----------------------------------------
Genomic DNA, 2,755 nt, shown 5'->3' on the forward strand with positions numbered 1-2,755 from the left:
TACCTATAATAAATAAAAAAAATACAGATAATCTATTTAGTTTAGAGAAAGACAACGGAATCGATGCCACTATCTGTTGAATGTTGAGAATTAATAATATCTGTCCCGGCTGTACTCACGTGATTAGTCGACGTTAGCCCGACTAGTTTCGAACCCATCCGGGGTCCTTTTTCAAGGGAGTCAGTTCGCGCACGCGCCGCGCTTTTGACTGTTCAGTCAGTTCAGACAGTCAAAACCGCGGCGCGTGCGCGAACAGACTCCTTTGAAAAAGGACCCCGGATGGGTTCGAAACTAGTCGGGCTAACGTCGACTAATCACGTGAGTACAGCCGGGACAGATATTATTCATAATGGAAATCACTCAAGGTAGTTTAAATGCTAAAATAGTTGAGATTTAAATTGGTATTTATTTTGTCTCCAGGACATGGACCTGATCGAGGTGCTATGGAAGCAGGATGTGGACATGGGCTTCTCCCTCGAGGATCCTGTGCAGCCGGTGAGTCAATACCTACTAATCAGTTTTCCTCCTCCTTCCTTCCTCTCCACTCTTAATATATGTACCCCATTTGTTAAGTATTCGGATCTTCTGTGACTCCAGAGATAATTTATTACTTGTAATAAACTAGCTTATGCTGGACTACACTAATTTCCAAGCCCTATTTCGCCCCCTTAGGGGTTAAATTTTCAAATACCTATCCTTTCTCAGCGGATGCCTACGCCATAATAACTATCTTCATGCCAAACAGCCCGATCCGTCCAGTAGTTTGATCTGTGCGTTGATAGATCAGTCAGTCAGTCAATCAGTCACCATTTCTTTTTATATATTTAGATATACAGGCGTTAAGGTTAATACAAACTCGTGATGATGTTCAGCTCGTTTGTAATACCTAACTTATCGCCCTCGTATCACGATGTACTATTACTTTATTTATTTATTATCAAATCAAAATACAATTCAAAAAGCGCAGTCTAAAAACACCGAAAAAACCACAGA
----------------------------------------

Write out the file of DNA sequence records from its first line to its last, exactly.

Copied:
Genomic DNA, 2,755 nt, shown 5'->3' on the forward strand with positions numbered 1-2,755 from the left:
TACCTATAATAAATAAAAAAAATACAGATAATCTATTTAGTTTAGAGAAAGACAACGGAATCGATGCCACTATCTGTTGAATGTTGAGAATTAATAATATCTGTCCCGGCTGTACTCACGTGATTAGTCGACGTTAGCCCGACTAGTTTCGAACCCATCCGGGGTCCTTTTTCAAGGGAGTCAGTTCGCGCACGCGCCGCGCTTTTGACTGTTCAGTCAGTTCAGACAGTCAAAACCGCGGCGCGTGCGCGAACAGACTCCTTTGAAAAAGGACCCCGGATGGGTTCGAAACTAGTCGGGCTAACGTCGACTAATCACGTGAGTACAGCCGGGACAGATATTATTCATAATGGAAATCACTCAAGGTAGTTTAAATGCTAAAATAGTTGAGATTTAAATTGGTATTTATTTTGTCTCCAGGACATGGACCTGATCGAGGTGCTATGGAAGCAGGATGTGGACATGGGCTTCTCCCTCGAGGATCCTGTGCAGCCGGTGAGTCAATACCTACTAATCAGTTTTCCTCCTCCTTCCTTCCTCTCCACTCTTAATATATGTACCCCATTTGTTAAGTATTCGGATCTTCTGTGACTCCAGAGATAATTTATTACTTGTAATAAACTAGCTTATGCTGGACTACACTAATTTCCAAGCCCTATTTCGCCCCCTTAGGGGTTAAATTTTCAAATACCTATCCTTTCTCAGCGGATGCCTACGCCATAATAACTATCTTCATGCCAAACAGCCCGATCCGTCCAGTAGTTTGATCTGTGCGTTGATAGATCAGTCAGTCAGTCAATCAGTCACCATTTCTTTTTATATATTTAGATATACAGGCGTTAAGGTTAATACAAACTCGTGATGATGTTCAGCTCGTTTGTAATACCTAACTTATCGCCCTCGTATCACGATGTACTATTACTTTATTTATTTATTATCAAATCAAAATACAATTCAAAAAGCGCAGTCTAAAAACACCGAAAAAACCACAGA